The opinions expressed in this article are the writer’s own and do not reflect the views of Her Campus.
1. “The Count of Monte Cristo” by Alexandre Dumas
“The Count of Monte Cristo” is a novel about good, old-fashioned revenge. After Edmond Dantes was imprisoned for a crime he didn’t commit, he escapes to take revenge on those who wronged him. Every character, plotline and chapter is incremental to Dantes’s plan and I had fun guessing when Dantes’ trap would finally be sprung. This book leaves you questioning what justice really is and if revenge is best served cold. Dumas breathes life into 1800s France with his descriptions and left me feeling as if I had just finished adventuring when I closed this novel for the last time.
I can’t ignore the length of the novel, though; “The Count of Monte Cristo” is a really long novel, with the Penguin Classics translation of the novel standing at 1312 pages. If you don’t have time to sit down and read the unabridged edition, there are numerous abridged versions of the novel. However, if you have the time and the patience, I highly recommend you read the 1276-page behemoth. You simply miss out on a lot of the subtleties of the plot if you read an abridged edition; the climax of the novel isn’t as impactful without all of the buildup. This is by far my favorite novel and you will love it as well if you give it a chance.
2. “The Secret History” by Donna Tartt
This is a dark academia classic that I was hesitant to read at first. A murder mystery novel centered around five classics majors at a college in New England? Was it as good as people made it out to be? I am glad I gave “The Secret History” a chance because this novel lives up to the hype. I remember curling up with a cup of Chamomile tea as I started this novel and struggling to put it down. The descriptions jumped from the page, the characters were realistic and flawed and the plot is engaging. Donna Tartt did a good job of highlighting what college is like, other than the murder and experience of having one professor for every class. I really enjoyed this novel and I’m sure you will too.
3. “The Master and Margarita” by Mikhail Bulgakov
Oh, how to describe this novel. Let’s start with the plot. This novel explores the Devil coming to Moscow during the 1930s in order to hold a magic show and wreak havoc. Meanwhile, the Master, a struggling and unpublished writer, is in a psychiatric hospital, while his lover, Margarita would do anything to save him. There’s also the story of Pontius Pilot and lots of chaos. I had a blast reading this novel. It is funny, more light-hearted than the traditional Russian classic, and leaves you thinking about the novel for weeks after you finish it. The characters were relatable, realistic and extremely entertaining. Even in its most serious scenes, the novel never lost its hopeful tone. Plus, the novel has a sad yet inspiring history. Whenever I am feeling sad, I always turn to this novel to cheer me up; I love this novel and highly recommend it.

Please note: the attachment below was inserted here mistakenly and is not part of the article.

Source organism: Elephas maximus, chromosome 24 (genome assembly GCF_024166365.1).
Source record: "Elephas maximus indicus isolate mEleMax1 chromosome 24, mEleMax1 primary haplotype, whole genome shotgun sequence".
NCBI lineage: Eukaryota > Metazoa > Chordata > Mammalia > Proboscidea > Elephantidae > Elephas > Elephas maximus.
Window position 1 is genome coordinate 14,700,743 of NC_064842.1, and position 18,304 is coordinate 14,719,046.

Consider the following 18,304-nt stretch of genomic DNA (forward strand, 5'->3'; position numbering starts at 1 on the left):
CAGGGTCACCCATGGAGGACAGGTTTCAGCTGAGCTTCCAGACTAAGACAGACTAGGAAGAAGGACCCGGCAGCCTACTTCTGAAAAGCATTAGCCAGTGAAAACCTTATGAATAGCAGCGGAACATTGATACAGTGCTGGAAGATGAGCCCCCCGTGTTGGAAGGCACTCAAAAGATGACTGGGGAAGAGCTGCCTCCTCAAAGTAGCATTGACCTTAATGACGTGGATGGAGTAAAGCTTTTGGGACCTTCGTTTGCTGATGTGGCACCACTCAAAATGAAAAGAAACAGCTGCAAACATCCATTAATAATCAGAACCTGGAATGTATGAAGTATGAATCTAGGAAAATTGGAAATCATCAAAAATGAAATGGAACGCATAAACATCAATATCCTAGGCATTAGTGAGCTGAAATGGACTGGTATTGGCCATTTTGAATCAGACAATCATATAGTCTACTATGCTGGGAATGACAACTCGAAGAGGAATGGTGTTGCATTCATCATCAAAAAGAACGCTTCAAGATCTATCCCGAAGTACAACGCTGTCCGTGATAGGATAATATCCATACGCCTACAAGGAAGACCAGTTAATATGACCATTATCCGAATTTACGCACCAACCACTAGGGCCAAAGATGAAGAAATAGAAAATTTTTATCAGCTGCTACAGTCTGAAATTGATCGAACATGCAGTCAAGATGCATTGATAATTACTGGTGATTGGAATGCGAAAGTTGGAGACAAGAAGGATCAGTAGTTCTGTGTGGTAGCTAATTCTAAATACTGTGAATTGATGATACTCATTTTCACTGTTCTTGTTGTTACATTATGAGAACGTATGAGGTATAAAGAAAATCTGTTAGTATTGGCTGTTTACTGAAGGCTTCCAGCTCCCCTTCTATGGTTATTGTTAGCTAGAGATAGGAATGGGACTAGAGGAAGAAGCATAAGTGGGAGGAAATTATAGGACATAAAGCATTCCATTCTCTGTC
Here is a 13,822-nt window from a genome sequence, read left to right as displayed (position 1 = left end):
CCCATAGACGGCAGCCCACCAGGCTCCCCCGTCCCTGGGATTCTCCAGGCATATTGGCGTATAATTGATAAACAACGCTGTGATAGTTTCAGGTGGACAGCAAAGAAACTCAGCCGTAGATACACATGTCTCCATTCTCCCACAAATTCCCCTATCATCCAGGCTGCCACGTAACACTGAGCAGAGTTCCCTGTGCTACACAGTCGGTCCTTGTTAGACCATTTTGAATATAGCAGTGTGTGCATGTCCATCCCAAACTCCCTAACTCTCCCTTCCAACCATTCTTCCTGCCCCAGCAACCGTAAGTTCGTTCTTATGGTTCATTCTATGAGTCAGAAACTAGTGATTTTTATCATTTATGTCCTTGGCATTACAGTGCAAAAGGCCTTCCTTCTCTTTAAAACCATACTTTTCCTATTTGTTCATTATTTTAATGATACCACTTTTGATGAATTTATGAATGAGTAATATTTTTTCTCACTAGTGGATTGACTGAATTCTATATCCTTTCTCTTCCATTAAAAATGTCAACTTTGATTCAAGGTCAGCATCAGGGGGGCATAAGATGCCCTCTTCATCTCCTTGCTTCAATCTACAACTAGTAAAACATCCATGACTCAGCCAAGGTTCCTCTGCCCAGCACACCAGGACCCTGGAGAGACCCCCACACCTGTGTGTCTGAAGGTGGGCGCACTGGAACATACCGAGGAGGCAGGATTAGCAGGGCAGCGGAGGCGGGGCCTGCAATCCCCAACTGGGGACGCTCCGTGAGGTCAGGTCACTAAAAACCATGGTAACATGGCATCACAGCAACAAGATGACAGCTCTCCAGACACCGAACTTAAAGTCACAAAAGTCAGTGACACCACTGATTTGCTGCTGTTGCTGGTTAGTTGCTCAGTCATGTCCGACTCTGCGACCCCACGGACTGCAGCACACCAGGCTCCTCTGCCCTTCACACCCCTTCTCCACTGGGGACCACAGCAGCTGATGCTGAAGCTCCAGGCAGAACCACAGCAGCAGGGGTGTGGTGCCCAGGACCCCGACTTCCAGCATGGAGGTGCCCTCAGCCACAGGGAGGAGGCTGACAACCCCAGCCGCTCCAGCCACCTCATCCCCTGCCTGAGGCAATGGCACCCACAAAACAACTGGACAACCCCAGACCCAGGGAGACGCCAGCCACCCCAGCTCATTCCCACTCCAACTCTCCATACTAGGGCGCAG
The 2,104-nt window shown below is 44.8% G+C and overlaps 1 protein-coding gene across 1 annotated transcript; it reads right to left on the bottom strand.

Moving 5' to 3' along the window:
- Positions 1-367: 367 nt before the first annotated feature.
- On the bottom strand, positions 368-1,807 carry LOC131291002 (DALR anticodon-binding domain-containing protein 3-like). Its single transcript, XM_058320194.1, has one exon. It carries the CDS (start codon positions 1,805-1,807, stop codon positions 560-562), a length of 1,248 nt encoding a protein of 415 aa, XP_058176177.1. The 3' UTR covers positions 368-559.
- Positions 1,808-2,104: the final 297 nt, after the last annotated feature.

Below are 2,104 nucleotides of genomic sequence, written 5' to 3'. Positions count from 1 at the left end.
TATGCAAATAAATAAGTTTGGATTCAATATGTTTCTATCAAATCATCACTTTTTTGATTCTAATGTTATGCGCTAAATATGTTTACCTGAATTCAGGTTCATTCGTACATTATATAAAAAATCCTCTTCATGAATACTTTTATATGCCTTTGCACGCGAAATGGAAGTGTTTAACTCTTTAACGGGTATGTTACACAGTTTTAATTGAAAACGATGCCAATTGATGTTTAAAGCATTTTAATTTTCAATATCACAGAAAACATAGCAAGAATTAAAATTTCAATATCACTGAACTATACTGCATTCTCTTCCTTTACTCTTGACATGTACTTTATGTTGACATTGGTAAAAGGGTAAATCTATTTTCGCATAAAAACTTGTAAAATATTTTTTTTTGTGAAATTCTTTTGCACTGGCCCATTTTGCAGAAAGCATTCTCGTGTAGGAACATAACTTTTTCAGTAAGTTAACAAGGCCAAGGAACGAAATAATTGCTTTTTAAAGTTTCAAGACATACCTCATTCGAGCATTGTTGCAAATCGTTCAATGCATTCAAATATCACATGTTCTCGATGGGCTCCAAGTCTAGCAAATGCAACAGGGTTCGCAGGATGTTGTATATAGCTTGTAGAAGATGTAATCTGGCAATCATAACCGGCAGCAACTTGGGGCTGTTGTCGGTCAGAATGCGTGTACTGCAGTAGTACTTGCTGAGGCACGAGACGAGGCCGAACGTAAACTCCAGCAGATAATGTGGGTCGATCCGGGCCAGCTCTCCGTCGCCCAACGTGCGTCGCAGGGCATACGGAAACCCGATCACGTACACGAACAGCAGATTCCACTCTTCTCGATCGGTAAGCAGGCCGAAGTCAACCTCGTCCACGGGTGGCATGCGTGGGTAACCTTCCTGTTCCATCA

There are multiple translations of The Master and Margarita out there but I recommend this one by Katherine Tiernan O’Connor and Diana Lewis Burgin, who are Bryn Mawr College and Swarthmore College alumni respectively.
4. “One Hundred Years of Solitude” by Gabriel Garcia Marquez
“One Hundred Years of Solitude” is a literary masterpiece everyone should read at some point in their lives. The novel focuses on the many generations of the Buendía and the rise and fall of the town founded by their patriarch José Arcadio Buendía. The characters are complex, realistic and their adventures make this novel hard to not love. The magical realism within this novel is extremely well done and there is a lot to unpack on this novel if you read it closely, which leaves you thinking about the novel for weeks after you finish it. Though the books can feel repetitive at times and some of the characters have similar names, it all comes together and adds to the novel’s genius circular narrative. Add this novel to your reading list so you can experience the magic, love, war and redemption for yourself.